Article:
This year, we learned that a long-standing version of the classic game series SimCity originally intended for NES, had found its way from Nintendo's archives to collectors' hands. This story has a steady Christmas update this week in the form of a comprehensive data dump, complete with stories, videos and perhaps most importantly – a ROM download of the working, incomplete game.
Frank Cifaldi, founder of the non-profit Video Game History Foundation, posted the whole story on Tuesday. There is a great deal to be done about how this version of the SimCity version is to come, and Cifaldi breaks down some important stories, including the origins of SimCity how Nintendo got involved and the collaboration between the gaming industry legends Shigeru Miyamoto and Will Wright.
The post also takes up the story Cifaldi told at a game show earlier this year how the prototype was discovered and how a VGHF member eventually bought one of two existing copies for this week's public data tank. The article makes it clear that SimCity its NES version is incomplete, and as a result, the videos and explanations are undoubtedly an easier way to explore the game than to try to load it yourself. Accounting and math errors lead to an interesting one-two kind of glitches: Your cities will develop much slower than the Super Nintendo version, but on the strong side, any accumulated city debt will turn into cash for some reason.
If you want to emulate it anyway, be warned: NC's SimCity was designed for the system's "MMC5" cartridge chipset and some emulators, including the one that comes standard with NES Classic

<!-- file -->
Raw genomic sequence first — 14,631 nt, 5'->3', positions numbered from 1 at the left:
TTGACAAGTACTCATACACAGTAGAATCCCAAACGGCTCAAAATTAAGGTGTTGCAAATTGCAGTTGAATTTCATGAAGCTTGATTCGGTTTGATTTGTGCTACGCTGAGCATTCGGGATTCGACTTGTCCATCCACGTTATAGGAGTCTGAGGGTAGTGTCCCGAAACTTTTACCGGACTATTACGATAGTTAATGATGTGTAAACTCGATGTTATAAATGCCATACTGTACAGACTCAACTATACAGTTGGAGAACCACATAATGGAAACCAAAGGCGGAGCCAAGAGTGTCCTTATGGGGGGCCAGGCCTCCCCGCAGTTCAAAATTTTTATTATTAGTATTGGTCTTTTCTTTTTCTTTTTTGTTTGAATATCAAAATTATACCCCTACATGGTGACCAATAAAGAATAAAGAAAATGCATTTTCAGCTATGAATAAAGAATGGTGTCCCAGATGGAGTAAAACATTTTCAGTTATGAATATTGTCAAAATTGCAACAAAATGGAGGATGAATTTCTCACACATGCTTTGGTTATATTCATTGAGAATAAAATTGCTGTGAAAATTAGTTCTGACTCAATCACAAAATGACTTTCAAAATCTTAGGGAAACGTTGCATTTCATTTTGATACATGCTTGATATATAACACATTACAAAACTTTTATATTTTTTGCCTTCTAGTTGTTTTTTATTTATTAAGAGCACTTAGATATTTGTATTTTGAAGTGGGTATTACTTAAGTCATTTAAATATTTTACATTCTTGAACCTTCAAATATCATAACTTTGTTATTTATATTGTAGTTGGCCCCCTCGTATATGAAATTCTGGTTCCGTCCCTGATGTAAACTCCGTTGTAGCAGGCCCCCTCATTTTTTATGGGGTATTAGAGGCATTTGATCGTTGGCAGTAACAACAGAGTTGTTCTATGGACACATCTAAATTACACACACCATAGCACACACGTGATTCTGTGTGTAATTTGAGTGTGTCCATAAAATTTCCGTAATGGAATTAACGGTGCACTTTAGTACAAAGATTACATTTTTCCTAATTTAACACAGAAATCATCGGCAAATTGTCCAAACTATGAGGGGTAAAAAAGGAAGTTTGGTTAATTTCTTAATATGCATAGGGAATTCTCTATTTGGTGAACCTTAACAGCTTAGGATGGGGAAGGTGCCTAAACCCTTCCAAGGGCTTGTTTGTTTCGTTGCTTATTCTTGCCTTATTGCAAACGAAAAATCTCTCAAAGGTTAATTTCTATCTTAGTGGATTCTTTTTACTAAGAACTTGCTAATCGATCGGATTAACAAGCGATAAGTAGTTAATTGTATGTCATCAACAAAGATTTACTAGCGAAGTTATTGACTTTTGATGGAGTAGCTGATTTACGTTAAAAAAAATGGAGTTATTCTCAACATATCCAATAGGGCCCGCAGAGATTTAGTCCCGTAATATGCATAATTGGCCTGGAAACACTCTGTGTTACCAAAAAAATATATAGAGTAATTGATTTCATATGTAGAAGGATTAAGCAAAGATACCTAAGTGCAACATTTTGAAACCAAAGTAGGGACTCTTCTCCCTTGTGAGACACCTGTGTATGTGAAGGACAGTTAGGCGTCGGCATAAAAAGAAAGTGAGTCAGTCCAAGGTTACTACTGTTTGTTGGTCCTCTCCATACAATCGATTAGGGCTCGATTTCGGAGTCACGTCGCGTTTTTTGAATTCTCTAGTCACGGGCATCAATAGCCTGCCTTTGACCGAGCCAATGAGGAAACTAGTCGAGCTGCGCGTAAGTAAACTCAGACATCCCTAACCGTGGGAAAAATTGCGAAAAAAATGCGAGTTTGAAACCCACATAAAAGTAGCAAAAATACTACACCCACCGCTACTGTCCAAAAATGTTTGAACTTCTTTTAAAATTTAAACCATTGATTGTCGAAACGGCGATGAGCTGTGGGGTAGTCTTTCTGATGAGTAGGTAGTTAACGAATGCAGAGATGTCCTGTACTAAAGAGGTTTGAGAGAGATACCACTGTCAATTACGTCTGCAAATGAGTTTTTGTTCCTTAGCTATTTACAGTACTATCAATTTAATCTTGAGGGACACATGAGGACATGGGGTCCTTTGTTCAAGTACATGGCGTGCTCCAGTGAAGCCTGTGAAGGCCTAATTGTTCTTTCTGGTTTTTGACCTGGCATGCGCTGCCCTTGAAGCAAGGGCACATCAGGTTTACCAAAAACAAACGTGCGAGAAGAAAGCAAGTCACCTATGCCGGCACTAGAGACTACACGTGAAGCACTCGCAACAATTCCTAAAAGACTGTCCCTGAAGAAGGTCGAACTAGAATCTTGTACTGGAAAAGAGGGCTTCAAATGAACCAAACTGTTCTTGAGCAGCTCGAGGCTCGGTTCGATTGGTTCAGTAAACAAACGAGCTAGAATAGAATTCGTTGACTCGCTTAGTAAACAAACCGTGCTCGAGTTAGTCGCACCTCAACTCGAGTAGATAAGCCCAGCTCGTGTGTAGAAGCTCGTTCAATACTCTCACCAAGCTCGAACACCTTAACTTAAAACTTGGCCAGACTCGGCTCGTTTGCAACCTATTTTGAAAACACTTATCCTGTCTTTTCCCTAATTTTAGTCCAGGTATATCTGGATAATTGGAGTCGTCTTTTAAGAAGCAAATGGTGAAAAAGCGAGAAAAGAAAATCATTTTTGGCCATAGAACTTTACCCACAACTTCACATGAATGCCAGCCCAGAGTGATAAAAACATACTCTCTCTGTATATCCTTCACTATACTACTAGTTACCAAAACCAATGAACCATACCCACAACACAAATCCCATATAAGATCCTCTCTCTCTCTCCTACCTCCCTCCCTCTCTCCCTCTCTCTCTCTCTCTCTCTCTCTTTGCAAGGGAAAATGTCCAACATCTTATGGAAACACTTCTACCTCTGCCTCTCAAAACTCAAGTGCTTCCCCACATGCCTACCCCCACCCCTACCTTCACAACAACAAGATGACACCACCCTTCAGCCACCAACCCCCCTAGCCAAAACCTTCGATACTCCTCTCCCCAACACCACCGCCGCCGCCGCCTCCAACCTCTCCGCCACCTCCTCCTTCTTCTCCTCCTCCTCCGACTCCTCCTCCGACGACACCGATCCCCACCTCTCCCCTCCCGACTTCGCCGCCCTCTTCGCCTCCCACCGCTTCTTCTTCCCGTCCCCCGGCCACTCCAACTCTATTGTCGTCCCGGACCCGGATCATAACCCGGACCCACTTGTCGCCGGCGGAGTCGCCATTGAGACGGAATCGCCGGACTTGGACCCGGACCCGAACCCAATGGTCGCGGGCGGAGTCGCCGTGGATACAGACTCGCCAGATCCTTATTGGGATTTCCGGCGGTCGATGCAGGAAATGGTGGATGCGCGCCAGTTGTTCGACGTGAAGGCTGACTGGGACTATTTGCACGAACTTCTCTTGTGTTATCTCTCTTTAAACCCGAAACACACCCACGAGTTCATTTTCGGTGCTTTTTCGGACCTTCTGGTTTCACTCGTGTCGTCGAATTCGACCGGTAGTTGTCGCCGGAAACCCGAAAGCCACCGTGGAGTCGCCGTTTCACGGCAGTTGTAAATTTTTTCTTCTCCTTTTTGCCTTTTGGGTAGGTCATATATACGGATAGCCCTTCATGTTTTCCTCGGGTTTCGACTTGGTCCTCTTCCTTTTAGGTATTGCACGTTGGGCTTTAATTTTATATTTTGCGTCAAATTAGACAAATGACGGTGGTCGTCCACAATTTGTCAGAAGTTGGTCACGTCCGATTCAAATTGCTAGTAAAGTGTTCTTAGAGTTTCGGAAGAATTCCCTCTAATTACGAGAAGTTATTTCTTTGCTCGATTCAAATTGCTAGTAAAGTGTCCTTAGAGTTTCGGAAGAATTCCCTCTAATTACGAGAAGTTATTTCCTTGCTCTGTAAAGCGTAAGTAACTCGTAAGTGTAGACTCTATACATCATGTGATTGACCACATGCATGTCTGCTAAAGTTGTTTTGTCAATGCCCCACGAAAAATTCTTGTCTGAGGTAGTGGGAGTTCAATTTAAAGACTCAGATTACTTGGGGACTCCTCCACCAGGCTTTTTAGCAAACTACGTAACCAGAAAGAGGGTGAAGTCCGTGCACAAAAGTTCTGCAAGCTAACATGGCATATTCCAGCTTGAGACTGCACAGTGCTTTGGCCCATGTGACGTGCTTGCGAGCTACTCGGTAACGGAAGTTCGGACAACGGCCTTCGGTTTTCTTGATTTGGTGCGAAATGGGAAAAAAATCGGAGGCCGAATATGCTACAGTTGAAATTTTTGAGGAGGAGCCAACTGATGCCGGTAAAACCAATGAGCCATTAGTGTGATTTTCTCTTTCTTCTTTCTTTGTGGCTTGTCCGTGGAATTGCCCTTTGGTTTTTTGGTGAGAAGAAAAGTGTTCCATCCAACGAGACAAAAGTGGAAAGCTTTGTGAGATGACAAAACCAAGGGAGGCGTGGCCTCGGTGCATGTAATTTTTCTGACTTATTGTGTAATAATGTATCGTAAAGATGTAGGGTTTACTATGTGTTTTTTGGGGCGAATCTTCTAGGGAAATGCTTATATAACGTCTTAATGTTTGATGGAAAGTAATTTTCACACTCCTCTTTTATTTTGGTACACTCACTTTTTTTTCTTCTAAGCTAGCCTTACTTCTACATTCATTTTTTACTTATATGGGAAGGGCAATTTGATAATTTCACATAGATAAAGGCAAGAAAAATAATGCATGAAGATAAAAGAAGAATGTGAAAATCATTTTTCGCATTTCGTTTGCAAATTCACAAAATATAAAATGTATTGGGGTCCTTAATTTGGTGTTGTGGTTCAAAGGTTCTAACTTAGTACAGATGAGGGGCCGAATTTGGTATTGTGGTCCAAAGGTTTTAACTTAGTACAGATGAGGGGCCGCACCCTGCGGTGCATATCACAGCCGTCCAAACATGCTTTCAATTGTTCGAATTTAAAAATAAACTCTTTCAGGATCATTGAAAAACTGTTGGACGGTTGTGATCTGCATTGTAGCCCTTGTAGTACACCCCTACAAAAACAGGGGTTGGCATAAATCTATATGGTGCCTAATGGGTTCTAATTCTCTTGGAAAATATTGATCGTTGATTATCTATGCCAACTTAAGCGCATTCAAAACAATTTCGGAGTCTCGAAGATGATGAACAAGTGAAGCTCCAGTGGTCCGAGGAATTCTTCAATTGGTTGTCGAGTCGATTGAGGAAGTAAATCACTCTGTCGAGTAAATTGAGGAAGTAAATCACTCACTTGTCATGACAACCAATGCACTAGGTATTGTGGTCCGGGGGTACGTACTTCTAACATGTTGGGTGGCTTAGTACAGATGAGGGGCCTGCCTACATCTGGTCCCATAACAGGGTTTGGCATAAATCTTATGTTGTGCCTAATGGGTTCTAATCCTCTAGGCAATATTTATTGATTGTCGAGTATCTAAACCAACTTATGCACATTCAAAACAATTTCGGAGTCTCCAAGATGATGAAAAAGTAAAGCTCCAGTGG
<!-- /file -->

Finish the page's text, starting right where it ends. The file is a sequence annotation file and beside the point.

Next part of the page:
It's in code
Analysis of the game code and asset reveals some surprises, including a completely original audio track whose songs were never used in another Nintendo game (create a theme that made it SimCity s Super Nintendo version). Animations and tile hints on more complicated city-sim systems that had finally made it to the game, had it been completed, while unused animations of the game's mascot / assistant, Dr. Wright, hinted at several playful moments that could have been implemented.
The dismantling team went a long way to confirming the rumor that this was the final NES version of the game Nintendo had developed. An example was an analysis of all public screens of this game that had existed before they were found. By breaking these down, Cifaldi and his team feel that they have a version that is identical to that shown at the 1991 Consumer Electronics Show.
Cifaldi concludes his article by pointing out continuous efforts to get this NES version cleaned up enough for legitimate play via the SimCity Open Source Project. "The dismantling has all the improvements in it already," Cifaldi told Ars via email, and he encouraged us to review the repo notes to see what has already changed and addressed in the months since the ROM was originally shared by a smaller group of VGHF cohorts, along with a large number of bugs that still need fixing. As a press time, it seems that the work on the game's corrections is due to one contributor.
If you want to participate in this bet, you can find nearly 2 MB of the game's disassembled source as part of the download made by VGHF at archive.org. (We recommend that the savings of the servers to the profits be spread a little by grabbing the torrent file on that link.) Although Nintendo has regularly weakened its legal muscles on ROM deployment, this is a relatively unique example of completely abandoned, incomplete Nintendo software available for digital preservation. Whether traveling Nintendo's infamous legal legal eyebrows, remains to be seen. We have reached out to VGHF and Nintendo to seek their perspective on that issue and will update this report with some answer.
Image of Nintendo / Maxis